Arthritis & Rheumatism, Volume 60,
October 2009 Abstract Supplement

The 2009 ACR/ARHP Annual Scientific Meeting
Philadelphia October 16-21, 2009.


A Low Physical Education Grade Predicts Middle Age Musculoskeletal Disease in Women but Not in Men

Timpka1,  Simon, Petersson1,  Ingemar F., Englund2,  Martin

Musculoskeletal Sciences, Dept of Orthopedics, Clinical Sciences, Lund University, Lund, Sweden
Lund University, Lund, Sweden

Purpose:

Musculoskeletal disorders are common in the general population and chronic pain is one of the most prevalent complaints, especially in women. Directed primary prevention is possible if high risk groups are identified at an early stage. One goal of Physical Education (PE) is to serve as the foundation for a future healthy lifestyle. However, very little is known about the association between PE grade and musculoskeletal disease later in life.

In this study, we focused on "Disorders of the musculoskeletal system and connective tissue" (ICD-10 chapter XIII, code M) and the subgroup "Other soft tissue disorders, not elsewhere classified" (M79), which contains pain diagnoses such as Unspecified Rheumatism (M79.0) and Fibromyalgia (M79.7).

Method:

For a historical cohort study, we identified all the 2298 subjects (48.6% women), born in 1957–1962, who in 1974–1976 graduated from secondary school in a municipality in Southern Sweden. The PE grade and the subjects' 10-digit personal identification number were retrieved from municipal records. We ensured via the Population Register that subjects were still resident in the county in the period 2003–2007, and linked our data to the Skåne Health Care Register (SHCR), a regional register covering both in-and outpatient heath care of the population of the southernmost county of Sweden. Data on occupation and education were collected from Statistics Sweden. All clinic visits with a main diagnosis of our focus in 2003–2007 were identified. For the analysis, we used a logistic regression model adjusted for level of education and having an occupation associated with high prevalence of musculoskeletal disorders. An average PE grade was used as reference group.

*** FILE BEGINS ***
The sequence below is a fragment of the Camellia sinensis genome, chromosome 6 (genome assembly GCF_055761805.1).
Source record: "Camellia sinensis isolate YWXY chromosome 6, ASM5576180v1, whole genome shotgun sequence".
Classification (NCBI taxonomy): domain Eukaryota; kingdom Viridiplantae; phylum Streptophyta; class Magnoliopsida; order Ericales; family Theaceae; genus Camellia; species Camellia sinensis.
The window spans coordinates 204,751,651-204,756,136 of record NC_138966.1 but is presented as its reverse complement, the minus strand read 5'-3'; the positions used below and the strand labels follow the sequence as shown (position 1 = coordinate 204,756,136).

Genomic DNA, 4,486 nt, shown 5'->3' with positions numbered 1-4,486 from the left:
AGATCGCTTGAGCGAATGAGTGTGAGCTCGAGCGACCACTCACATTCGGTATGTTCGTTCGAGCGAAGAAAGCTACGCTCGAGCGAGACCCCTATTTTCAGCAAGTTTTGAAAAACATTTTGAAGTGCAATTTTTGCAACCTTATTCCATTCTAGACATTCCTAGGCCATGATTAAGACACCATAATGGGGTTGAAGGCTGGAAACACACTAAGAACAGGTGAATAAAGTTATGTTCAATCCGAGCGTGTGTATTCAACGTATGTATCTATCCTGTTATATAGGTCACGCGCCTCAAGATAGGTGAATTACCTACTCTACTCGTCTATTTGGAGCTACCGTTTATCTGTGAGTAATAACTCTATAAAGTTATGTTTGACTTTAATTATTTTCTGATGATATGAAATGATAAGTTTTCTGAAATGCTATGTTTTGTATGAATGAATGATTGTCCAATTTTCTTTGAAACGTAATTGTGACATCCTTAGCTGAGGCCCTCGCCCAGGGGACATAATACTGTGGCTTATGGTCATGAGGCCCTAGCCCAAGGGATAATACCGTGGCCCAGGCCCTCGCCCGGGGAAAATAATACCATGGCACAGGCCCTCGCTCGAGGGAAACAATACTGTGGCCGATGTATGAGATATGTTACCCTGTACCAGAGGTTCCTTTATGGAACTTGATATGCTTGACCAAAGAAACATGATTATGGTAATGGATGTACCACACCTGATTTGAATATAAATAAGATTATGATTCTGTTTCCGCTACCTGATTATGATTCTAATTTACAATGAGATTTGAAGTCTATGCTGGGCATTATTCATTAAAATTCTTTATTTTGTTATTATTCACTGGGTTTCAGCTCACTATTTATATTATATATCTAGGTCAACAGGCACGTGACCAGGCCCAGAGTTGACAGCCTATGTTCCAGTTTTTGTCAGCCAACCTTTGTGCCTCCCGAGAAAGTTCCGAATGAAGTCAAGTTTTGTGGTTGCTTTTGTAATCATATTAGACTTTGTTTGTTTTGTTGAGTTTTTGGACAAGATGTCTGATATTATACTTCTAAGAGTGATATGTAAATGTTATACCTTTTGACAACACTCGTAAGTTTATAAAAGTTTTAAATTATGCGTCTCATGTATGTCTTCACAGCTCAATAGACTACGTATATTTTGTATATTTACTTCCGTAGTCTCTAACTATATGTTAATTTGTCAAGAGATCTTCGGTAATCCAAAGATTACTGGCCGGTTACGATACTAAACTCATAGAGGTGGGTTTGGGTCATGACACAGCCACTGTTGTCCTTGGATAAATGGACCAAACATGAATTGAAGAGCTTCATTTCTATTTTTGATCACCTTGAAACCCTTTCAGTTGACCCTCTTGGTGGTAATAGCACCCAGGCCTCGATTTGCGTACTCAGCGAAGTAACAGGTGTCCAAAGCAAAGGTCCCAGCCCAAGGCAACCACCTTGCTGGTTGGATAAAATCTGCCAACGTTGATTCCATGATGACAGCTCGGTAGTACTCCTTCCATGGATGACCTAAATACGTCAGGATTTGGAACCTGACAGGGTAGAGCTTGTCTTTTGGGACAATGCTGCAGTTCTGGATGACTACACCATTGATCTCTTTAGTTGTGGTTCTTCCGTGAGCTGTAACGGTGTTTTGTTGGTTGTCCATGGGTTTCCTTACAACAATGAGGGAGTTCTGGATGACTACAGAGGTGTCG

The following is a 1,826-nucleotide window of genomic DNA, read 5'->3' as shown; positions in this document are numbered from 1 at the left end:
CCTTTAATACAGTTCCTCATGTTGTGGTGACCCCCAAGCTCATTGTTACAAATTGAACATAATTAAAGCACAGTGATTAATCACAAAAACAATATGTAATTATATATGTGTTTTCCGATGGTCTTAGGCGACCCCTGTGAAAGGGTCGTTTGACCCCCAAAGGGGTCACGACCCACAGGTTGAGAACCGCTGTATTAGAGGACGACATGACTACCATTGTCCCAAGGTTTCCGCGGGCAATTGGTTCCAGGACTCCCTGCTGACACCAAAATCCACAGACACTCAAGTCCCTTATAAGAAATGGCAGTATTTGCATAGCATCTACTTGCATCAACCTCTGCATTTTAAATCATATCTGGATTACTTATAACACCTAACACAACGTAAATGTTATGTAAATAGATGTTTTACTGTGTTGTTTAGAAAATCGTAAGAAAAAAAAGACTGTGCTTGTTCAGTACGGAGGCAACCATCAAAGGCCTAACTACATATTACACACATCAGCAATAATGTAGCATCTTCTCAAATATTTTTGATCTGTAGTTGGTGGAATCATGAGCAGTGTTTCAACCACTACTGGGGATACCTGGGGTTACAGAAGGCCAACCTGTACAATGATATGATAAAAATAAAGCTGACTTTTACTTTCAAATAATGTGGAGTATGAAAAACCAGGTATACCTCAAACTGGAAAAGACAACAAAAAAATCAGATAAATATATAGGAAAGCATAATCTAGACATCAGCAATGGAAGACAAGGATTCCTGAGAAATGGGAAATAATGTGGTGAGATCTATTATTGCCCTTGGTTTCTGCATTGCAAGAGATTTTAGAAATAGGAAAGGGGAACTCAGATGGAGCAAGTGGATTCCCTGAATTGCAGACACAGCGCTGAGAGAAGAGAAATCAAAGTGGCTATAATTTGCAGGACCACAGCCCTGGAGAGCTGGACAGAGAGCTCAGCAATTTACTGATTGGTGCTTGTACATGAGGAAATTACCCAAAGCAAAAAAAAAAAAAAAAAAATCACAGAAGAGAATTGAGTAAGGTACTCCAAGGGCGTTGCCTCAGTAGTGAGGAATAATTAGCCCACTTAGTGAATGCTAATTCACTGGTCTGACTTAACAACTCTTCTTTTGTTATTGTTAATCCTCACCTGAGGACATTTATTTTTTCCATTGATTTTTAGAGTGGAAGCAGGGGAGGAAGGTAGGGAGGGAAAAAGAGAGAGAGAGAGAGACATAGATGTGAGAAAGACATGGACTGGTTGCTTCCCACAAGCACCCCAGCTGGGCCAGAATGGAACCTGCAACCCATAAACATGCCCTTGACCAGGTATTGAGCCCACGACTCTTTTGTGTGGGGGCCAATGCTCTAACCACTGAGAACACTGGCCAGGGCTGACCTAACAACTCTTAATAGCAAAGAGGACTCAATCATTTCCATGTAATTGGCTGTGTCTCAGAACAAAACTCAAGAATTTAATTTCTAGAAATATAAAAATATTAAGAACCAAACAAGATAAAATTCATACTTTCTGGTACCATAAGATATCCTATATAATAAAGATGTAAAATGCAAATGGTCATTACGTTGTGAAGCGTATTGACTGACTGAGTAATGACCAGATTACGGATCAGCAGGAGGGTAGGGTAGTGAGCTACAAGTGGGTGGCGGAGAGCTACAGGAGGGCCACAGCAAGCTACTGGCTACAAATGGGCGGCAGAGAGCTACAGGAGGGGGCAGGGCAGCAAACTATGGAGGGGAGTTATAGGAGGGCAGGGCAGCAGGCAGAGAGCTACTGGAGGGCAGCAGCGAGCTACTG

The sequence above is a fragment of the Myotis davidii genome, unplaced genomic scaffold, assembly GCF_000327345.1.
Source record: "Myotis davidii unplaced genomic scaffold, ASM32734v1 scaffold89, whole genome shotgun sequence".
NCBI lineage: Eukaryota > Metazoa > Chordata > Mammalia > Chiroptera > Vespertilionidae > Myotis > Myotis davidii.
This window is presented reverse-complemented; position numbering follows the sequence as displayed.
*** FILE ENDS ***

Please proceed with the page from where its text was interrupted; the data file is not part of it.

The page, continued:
Results:

530 individuals did not reside in the county during the whole study period while 56 did not receive a PE grade and were therefore excluded, 1712 (74.5%) remained eligible (48.8% women). In women, a low PE grade was associated with a higher Odds Ratio (OR) for both "Disorders of the musculoskeletal system and connective tissue" and "Other soft tissue disorders, not elsewhere classified". In men, no association between PE grade and future disease was found.

Odds Ratio (OR) for Musculoskeletal Disorders in the Middle Age by Physical Education (PE) Grade Compared to an Average Grade Adjusted for Occupation and Education

  Disorders of the musculoskeletal system and connective tissue (M)Other soft tissue disorders, not elsewhere classified (M79)
 PE Gradec/nOR95% CIc/nOR95% CI
WomenLow81/1861.49(1.01–2.19)34/1862.14(1.23–3.72)
 Average103/3331 27/3331 
 High107/3161.24(0.88–1.74)33/3161.47(0.86–2.53)
MenLow69/2520.76(0.52–1.11)17/2520.71(0.37–1.37)
 Average98/3211 25/3211 
 High83/3040.87(0.61–1.24)22/3040.95(0.52–1.74)
c/n= Number of cases/Total number of individuals with grade
Code of diagnosis according to WHO's ICD-

Conclusion:

In women, a low PE grade in adolescence predicts musculoskeletal pain disorders three decades later. No such association was found in men.

To cite this abstract, please use the following information:
Timpka, Simon, Petersson, Ingemar F., Englund, Martin; A Low Physical Education Grade Predicts Middle Age Musculoskeletal Disease in Women but Not in Men [abstract]. Arthritis Rheum 2009;60 Suppl 10 :1377
DOI: 10.1002/art.26451

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